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Editorial: 4.1 million children are living in poverty in Britain - but we have the solution

TWO stories today form a sharp indictment of the creeping crisis which is engulfing our National Health Service and the deeply upsetting situation in which half of children in single-parent households live in poverty.

This latter statistic sits alongside the news that experts and MPs have concluded that the Tories’ two-child benefit cap will lead to “significant increases in the number of children living in poverty and will push hundreds of thousands of children into even deeper poverty.”

There are 4.1 million children living in poverty in Britain. The Child Poverty Action Group makes the telling point that this is nine children in a class of 30. Strip out the proportion of children at the most privileged and mostly private schools and the real poverty level for our kids in schools serving working-class families is substantially higher.

The story of the NHS after nearly a decade of Tory and Liberal Democrat rule is one of cancelled operations, staff shortages, overworked healthcare professionals, equipment failure and a steady drain of resources as the system becomes more and more like the US, with the profit-hungry private sector being ushered in through the back door.

It is absolutely correct for Labour to warn that a Tory government would be the optimum situation for Britain’s health service to be offered up to US “healthcare” corporations seeking to export capital to economic zones where high profits can be leveraged from services and amenities that are presently in public ownership.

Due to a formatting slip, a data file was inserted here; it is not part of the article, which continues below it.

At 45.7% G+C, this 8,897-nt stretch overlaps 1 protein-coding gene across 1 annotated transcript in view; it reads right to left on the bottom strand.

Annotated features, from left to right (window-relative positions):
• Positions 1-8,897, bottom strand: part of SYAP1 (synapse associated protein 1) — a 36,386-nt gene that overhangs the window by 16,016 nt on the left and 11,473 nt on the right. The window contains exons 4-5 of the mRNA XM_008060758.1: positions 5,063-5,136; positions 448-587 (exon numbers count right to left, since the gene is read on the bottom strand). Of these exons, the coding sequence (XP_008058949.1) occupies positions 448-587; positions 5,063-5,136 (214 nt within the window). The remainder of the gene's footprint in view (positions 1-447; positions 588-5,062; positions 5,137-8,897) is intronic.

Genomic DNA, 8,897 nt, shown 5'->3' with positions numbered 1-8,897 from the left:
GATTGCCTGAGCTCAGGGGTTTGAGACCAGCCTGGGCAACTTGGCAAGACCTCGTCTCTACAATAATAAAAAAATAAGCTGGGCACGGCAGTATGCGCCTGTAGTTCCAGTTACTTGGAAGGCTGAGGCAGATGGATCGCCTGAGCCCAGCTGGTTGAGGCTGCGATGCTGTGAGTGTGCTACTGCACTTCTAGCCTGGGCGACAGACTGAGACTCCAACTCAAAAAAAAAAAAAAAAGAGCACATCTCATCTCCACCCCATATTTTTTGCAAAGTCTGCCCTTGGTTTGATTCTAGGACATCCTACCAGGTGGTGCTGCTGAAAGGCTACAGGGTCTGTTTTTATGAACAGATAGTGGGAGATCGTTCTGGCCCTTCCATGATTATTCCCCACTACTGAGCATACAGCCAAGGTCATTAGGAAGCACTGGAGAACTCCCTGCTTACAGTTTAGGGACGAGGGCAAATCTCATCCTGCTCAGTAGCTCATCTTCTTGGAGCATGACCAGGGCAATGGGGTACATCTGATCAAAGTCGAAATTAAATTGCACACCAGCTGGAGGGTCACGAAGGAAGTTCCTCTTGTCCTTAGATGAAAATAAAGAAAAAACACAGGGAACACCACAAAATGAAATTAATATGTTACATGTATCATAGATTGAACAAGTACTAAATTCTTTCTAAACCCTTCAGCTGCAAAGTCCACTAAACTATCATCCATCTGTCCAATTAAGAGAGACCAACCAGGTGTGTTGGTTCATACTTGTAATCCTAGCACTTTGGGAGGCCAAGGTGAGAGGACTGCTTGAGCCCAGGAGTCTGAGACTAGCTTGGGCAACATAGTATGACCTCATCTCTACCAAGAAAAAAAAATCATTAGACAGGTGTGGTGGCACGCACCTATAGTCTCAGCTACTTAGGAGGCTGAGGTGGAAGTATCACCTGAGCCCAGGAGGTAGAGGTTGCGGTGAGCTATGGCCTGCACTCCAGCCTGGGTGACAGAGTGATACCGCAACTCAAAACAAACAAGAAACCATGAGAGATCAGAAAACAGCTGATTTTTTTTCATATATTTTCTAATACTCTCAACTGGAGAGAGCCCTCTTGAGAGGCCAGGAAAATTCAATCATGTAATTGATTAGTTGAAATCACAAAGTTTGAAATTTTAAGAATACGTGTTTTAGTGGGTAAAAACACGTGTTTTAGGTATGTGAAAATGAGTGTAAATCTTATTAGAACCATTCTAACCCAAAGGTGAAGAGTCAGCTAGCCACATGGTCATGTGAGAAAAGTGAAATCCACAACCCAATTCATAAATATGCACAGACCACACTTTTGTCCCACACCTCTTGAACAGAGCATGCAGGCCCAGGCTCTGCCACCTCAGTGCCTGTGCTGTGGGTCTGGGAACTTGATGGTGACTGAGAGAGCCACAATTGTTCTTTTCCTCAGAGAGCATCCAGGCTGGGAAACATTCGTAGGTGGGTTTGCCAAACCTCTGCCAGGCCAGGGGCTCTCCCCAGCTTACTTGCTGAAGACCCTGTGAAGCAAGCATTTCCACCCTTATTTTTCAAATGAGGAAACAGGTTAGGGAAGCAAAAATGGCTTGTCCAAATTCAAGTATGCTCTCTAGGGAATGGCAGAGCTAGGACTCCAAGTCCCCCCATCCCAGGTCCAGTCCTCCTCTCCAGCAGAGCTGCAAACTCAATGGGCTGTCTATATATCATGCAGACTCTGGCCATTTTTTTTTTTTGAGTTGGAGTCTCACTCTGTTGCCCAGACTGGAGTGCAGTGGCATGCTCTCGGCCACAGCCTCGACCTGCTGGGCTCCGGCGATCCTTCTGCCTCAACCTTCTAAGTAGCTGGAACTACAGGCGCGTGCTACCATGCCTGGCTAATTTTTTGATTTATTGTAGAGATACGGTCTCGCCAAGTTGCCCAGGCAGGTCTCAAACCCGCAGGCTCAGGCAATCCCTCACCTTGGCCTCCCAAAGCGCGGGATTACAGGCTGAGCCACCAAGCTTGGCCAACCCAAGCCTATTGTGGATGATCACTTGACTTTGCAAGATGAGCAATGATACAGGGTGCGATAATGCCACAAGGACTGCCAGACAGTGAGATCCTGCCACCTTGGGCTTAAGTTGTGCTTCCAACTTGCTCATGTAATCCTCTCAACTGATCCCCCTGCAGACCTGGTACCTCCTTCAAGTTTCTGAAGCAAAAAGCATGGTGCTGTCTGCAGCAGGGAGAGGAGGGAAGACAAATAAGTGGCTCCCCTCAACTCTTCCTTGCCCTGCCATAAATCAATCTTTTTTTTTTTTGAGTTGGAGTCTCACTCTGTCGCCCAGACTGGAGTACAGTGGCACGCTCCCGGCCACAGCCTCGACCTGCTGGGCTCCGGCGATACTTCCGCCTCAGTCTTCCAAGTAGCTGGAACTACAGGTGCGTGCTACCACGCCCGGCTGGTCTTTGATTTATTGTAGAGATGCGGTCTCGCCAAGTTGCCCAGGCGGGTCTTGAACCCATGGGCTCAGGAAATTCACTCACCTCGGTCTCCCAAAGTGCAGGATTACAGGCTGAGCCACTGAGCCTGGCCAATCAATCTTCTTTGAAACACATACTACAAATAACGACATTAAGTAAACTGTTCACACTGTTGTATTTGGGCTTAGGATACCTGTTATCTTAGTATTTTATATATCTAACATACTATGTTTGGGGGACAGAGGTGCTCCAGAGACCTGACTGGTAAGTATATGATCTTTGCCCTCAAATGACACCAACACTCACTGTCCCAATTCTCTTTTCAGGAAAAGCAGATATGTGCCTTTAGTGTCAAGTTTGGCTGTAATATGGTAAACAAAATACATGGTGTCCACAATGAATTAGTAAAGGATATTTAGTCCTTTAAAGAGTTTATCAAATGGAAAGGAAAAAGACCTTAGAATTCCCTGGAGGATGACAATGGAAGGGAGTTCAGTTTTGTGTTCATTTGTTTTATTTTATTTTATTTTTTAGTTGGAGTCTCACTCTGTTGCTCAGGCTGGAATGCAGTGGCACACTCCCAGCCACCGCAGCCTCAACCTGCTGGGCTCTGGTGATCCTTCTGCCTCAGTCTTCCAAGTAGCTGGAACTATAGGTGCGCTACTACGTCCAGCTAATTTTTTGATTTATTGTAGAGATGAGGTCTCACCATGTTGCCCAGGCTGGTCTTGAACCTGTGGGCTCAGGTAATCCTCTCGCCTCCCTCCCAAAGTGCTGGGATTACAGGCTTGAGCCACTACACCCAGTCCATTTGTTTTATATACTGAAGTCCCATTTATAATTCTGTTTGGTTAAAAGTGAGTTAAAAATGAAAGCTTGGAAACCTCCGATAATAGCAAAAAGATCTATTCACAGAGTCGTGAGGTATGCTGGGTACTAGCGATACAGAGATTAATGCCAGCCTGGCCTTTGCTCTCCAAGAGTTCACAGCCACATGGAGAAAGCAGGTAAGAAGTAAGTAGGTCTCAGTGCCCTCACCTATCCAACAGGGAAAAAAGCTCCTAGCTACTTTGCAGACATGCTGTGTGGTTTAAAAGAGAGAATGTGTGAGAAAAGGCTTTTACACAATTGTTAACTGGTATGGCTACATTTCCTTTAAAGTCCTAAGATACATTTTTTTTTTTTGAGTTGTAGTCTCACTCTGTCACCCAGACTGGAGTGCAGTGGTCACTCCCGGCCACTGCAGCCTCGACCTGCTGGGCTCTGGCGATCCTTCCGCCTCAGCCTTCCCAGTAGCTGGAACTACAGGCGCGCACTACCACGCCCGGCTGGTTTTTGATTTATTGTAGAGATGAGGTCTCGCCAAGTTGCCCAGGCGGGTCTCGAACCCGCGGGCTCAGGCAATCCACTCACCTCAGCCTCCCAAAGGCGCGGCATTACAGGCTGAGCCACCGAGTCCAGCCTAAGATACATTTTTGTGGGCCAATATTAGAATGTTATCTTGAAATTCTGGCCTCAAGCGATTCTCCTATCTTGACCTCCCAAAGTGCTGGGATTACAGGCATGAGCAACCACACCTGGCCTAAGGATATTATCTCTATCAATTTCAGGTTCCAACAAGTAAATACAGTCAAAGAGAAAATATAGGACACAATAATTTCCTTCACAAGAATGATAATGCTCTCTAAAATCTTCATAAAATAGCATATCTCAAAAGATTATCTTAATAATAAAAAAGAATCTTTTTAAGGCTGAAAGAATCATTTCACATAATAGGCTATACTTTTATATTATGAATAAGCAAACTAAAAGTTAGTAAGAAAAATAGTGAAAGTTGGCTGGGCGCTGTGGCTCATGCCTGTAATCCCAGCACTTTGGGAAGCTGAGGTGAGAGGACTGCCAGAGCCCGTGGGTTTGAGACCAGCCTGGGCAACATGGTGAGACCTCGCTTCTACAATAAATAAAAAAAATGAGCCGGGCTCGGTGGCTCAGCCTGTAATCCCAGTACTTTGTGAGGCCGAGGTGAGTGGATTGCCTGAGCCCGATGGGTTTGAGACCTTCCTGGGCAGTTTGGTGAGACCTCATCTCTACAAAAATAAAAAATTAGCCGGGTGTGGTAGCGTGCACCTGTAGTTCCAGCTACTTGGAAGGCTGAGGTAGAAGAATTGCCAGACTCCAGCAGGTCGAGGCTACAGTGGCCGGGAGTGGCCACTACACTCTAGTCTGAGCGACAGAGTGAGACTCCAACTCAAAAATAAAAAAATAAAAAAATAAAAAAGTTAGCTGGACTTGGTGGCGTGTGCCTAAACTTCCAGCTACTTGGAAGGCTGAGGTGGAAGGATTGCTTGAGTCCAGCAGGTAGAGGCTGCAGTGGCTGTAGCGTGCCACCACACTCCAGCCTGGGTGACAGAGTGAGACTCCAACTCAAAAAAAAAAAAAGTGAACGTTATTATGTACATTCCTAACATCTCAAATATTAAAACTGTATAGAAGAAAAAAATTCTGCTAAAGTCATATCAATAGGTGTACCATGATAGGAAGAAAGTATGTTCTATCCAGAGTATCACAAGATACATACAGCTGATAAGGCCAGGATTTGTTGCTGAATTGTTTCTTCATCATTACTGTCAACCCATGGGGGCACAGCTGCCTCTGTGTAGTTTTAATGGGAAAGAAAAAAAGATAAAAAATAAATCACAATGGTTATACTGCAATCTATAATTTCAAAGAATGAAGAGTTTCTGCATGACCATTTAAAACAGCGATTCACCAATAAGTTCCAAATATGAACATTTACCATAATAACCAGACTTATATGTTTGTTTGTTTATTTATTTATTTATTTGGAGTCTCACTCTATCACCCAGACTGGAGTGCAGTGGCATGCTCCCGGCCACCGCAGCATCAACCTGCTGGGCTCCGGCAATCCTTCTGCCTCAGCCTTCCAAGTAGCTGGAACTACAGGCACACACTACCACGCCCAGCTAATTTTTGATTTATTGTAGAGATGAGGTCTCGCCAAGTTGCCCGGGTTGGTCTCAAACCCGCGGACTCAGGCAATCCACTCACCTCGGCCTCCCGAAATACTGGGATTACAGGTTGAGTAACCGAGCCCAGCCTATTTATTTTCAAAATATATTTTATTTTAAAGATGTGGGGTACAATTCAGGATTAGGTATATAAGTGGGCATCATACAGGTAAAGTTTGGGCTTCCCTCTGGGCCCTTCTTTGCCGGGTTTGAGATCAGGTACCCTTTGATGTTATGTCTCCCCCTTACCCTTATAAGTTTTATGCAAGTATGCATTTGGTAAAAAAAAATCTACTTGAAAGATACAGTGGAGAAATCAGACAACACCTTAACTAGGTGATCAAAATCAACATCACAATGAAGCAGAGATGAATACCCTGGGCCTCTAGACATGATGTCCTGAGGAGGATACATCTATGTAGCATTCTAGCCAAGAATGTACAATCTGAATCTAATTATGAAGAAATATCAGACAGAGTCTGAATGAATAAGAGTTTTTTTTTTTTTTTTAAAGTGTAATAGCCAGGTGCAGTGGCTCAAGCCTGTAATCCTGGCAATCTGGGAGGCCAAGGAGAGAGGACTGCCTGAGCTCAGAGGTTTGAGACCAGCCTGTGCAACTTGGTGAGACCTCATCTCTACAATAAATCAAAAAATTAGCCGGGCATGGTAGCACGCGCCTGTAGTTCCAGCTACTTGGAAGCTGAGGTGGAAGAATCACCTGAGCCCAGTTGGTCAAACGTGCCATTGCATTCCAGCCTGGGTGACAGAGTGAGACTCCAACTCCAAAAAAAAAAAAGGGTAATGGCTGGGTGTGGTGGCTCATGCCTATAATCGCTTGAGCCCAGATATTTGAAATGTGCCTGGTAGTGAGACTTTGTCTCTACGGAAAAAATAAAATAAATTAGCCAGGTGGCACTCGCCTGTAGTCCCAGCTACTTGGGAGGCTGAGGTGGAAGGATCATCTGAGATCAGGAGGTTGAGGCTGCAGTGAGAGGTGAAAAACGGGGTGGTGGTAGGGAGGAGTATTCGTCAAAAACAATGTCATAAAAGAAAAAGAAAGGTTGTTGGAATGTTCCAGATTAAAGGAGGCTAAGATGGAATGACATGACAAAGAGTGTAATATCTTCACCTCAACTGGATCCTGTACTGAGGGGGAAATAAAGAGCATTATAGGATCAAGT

But the threat to the beneficial heritage that is our NHS comes not only from across the Atlantic. Rulings by the European Court of Justice and European Commission policies have redesignated national health systems — nominally in the sphere of national competencies — to be considered an “economic activity.”

The direction of travel is towards health services being treated as subject to the EU’s rules on the internal market, essentially the “free movement” of goods, labour, services and capital.

It is the counsel of despair for those on the right wing of Labour (and some on the left) to argue that we live in a system integrated in Europe and located in a globalised economy and that we cannot change this at the level of the individual state.

Yes we can. Not simply because Britain is the fifth largest economy in the world with a highly educated labour force (still), a long tradition of high professional competencies in health and an industrial base and one that retains still an enormous potential for productive growth.

Not simply because we have in waiting a government that must depend for its stability and survival on the mobilisation of the people for the success in implementing its policies.

And we must. Because if in this election campaign the idea gets across that the people cannot take the initiative against Britain’s bosses, bankers and bureaucrats then the Tories, and their semi-detached outriders in the leadership of the Liberal Democrats, will get their way.

The case for a radical transformation of Britain rests on our country’s enormous human potential but we have a living model — not one that compares at all with the level of investment and resources that the British people can unlock — but one that serves as an inspiration nevertheless.

The weekend’s Trade Unions for Cuba conference heard how this small nation of nine million has the best sustainability outcomes in the world, one of the best and most comprehensive health service’s and an education system that excites envy and admiration in equal measures.

If Cubans can do this amid blockade and enforced poverty we can do it too.

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